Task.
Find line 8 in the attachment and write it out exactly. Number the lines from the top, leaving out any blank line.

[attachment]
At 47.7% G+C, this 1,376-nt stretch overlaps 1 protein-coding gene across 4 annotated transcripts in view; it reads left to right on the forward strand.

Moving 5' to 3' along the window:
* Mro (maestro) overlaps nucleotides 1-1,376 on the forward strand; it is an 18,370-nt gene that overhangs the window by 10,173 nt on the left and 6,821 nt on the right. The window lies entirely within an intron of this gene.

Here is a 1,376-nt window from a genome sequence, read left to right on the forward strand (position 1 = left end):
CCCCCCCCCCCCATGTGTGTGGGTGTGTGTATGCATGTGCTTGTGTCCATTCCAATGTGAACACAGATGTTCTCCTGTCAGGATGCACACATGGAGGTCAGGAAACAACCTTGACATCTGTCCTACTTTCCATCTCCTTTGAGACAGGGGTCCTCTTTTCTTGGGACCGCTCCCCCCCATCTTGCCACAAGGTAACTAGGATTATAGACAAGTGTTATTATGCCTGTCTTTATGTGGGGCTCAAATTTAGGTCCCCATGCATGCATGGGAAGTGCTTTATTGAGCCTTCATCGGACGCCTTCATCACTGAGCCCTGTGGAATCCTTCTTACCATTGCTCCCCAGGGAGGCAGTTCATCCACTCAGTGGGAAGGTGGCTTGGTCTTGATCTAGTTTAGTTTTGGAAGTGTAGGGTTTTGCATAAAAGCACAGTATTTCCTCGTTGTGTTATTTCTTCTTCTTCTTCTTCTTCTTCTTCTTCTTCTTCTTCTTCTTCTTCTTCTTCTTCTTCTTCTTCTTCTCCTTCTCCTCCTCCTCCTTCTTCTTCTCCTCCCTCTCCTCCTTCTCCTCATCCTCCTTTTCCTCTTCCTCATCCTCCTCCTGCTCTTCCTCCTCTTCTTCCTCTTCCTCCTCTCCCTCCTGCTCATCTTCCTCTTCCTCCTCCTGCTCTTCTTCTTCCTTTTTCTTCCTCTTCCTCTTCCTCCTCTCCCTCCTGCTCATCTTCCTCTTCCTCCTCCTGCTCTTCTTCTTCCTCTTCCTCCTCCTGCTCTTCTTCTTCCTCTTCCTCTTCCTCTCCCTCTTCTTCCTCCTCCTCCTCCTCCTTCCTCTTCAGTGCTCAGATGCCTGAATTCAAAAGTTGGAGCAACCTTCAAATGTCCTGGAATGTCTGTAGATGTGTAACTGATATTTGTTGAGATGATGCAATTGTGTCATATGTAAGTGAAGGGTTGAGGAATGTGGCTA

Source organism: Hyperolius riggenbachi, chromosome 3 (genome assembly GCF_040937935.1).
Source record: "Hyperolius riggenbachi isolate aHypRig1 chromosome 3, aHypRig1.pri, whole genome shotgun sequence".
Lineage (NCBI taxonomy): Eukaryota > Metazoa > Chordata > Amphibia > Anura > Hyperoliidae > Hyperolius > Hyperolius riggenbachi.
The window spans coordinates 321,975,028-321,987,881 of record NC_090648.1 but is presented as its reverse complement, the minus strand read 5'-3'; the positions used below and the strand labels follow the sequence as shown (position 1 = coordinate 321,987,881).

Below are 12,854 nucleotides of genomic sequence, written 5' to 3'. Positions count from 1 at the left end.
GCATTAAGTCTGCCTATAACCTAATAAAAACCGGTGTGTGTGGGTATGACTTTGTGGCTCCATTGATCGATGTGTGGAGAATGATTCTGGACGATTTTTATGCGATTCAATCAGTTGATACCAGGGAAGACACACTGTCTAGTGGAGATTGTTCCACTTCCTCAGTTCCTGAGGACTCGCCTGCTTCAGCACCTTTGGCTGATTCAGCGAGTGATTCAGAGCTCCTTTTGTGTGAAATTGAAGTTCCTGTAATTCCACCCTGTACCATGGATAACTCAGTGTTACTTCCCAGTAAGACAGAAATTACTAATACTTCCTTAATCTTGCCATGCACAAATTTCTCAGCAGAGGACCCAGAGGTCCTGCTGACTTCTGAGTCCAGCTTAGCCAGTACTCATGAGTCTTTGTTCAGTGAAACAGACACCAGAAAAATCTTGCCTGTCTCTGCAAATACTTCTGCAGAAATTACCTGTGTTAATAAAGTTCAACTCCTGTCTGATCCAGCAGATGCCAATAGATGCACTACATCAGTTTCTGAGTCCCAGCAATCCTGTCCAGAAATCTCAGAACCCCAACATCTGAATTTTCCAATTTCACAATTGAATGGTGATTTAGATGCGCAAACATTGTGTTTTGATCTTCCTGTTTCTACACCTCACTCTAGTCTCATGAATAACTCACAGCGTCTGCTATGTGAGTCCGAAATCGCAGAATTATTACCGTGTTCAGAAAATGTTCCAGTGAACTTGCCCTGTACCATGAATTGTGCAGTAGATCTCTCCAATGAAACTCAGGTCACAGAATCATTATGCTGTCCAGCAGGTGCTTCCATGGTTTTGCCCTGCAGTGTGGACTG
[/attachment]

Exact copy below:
Lineage (NCBI taxonomy): Eukaryota > Metazoa > Chordata > Amphibia > Anura > Hyperoliidae > Hyperolius > Hyperolius riggenbachi.